The U.S. has long had two different definitions of a foot, but that will officially come to an end on December 31, 2022, with the retiring of the “U.S. survey foot.” Starting on January 1, 2023, the U.S. will officially adopt the “international foot” definition in all applications, according to the October 5, 2020 Federal Register publication of the National Institute of Standards and Technology and NOAA’s National Geodetic Survey’s joint final determination. In a field where there is no room for error, preparing for the change is a serious issue.

To the average citizen, this change in definition will be of little consequence. The difference between the two definitions is only slightly more than one hundredth of a foot per mile. However, land surveyors, engineers, and mappers will need to make some major adjustments to their procedures. The primary cause for potential complications is that these professions utilize coordinate systems with values in the millions of feet.

For example, a monument on a site in Prince William County, Virginia might have coordinate values of:

The difference in coordinate values will be approximately 27 feet.

For GPS and GIS applications, the potential for errors is real. Legacy projects, planned and developed over years, will require special quality control. Further complications will arise from the delayed development of the modernized National Spatial Reference System. This project, originally scheduled for a 2022 implementation, will introduce new horizontal and vertical datums.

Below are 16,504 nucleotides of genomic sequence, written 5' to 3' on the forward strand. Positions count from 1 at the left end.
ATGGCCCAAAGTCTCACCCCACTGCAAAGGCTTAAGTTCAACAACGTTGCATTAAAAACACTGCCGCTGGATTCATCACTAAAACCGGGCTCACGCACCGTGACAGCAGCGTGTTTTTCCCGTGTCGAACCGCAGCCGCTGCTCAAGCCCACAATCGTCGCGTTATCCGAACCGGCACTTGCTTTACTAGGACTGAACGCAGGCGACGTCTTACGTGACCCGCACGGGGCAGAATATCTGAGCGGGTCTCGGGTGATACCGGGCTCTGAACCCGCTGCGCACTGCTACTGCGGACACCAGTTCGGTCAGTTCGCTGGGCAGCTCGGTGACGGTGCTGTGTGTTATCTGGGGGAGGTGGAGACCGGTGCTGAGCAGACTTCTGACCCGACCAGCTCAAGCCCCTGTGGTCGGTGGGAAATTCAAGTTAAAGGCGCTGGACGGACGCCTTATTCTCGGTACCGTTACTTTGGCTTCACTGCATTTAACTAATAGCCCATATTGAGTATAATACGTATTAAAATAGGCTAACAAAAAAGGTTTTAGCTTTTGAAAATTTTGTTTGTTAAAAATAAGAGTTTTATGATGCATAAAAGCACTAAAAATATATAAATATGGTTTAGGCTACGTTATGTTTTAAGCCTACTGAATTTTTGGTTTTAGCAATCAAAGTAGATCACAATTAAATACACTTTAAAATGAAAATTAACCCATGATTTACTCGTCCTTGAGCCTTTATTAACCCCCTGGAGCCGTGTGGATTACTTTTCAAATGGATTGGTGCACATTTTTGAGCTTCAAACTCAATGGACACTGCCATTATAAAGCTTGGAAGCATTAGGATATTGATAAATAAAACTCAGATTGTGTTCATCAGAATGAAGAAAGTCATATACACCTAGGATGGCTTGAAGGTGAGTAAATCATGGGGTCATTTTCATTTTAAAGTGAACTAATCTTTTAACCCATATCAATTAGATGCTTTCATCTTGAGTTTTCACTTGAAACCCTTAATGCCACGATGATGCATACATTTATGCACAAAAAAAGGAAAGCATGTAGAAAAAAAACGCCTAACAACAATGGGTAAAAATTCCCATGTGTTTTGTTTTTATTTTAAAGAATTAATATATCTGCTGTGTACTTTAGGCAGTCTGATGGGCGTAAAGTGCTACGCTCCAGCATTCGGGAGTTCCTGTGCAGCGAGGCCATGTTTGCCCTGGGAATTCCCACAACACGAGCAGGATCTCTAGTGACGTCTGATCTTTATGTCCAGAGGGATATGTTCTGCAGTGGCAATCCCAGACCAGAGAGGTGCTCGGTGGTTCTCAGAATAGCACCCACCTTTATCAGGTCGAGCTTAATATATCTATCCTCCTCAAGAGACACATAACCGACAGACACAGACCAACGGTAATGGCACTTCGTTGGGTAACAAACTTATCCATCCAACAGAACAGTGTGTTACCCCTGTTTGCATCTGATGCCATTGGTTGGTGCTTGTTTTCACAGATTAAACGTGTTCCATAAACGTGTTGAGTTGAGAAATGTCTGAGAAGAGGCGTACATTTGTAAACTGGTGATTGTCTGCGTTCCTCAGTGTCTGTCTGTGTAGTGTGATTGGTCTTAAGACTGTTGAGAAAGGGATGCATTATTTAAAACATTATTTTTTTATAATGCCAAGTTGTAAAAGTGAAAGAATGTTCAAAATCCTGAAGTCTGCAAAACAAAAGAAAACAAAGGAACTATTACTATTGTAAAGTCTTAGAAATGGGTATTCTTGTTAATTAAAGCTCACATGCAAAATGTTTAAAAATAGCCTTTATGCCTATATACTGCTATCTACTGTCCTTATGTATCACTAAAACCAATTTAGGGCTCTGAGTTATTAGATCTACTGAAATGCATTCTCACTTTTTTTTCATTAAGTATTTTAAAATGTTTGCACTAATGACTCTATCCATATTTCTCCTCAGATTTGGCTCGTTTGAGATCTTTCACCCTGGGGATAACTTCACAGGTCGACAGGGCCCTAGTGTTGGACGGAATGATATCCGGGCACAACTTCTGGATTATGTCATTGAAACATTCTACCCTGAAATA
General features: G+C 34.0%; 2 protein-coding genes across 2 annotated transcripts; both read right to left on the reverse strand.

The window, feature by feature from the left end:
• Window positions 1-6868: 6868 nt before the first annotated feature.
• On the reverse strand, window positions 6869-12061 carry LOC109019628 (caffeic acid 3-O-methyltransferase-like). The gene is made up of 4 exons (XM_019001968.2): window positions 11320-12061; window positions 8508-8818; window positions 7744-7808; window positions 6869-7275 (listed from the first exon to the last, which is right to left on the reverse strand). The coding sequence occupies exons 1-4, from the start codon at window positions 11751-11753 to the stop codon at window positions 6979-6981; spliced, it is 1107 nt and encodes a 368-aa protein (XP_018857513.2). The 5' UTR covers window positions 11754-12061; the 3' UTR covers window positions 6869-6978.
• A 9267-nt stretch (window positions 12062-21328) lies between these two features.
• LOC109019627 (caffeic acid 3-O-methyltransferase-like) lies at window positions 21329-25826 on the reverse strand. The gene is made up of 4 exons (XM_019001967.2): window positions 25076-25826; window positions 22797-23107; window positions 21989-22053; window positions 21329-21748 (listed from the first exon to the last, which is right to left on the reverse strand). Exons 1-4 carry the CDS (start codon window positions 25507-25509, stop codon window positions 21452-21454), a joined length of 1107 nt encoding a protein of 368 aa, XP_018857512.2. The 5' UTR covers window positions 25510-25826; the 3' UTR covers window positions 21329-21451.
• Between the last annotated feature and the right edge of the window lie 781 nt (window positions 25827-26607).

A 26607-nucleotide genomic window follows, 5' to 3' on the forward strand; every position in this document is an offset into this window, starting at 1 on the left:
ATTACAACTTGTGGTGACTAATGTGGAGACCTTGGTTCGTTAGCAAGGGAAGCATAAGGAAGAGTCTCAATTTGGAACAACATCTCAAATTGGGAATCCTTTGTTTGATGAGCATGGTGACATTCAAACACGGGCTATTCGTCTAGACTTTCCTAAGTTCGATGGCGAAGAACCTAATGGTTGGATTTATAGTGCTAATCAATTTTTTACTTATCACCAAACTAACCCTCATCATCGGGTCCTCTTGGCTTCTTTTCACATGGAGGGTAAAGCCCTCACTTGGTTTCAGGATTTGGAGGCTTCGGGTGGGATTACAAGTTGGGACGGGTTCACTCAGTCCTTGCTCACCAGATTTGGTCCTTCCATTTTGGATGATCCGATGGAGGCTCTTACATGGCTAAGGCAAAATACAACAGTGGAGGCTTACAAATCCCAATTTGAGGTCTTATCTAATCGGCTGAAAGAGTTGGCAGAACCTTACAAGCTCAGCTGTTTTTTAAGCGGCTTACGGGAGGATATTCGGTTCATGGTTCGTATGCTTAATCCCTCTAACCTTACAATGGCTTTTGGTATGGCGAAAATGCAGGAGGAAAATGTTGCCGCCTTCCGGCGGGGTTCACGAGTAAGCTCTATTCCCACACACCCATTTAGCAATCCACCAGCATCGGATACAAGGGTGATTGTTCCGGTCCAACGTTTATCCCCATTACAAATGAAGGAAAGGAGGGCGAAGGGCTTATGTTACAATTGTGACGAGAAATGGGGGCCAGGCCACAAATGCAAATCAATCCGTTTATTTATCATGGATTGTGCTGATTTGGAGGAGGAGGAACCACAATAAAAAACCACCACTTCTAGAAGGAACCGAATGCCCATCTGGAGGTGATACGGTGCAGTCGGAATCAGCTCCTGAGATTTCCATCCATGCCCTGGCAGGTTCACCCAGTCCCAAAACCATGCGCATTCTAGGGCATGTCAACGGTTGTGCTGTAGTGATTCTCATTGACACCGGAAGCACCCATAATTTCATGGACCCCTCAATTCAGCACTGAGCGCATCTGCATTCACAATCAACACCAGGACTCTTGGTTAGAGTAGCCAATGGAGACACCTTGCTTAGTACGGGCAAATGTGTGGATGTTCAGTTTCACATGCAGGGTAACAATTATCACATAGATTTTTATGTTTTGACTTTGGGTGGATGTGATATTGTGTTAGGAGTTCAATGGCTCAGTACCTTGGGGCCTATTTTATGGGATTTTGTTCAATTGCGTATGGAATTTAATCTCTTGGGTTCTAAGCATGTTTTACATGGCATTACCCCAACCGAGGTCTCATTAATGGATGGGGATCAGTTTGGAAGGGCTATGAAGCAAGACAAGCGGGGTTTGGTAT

While these changes are at least two years away, WSSI land surveyors, engineers, and GIS specialists are prepared to help projects transition for this modernization. Reach out to the contacts below to discuss how this may impact your project, and stay tuned to future Field Notes articles as the date for the conversion draws closer.


  • Chad Laskaris

    Gainesville, VA

  • Sarah Wills

    Gainesville, VA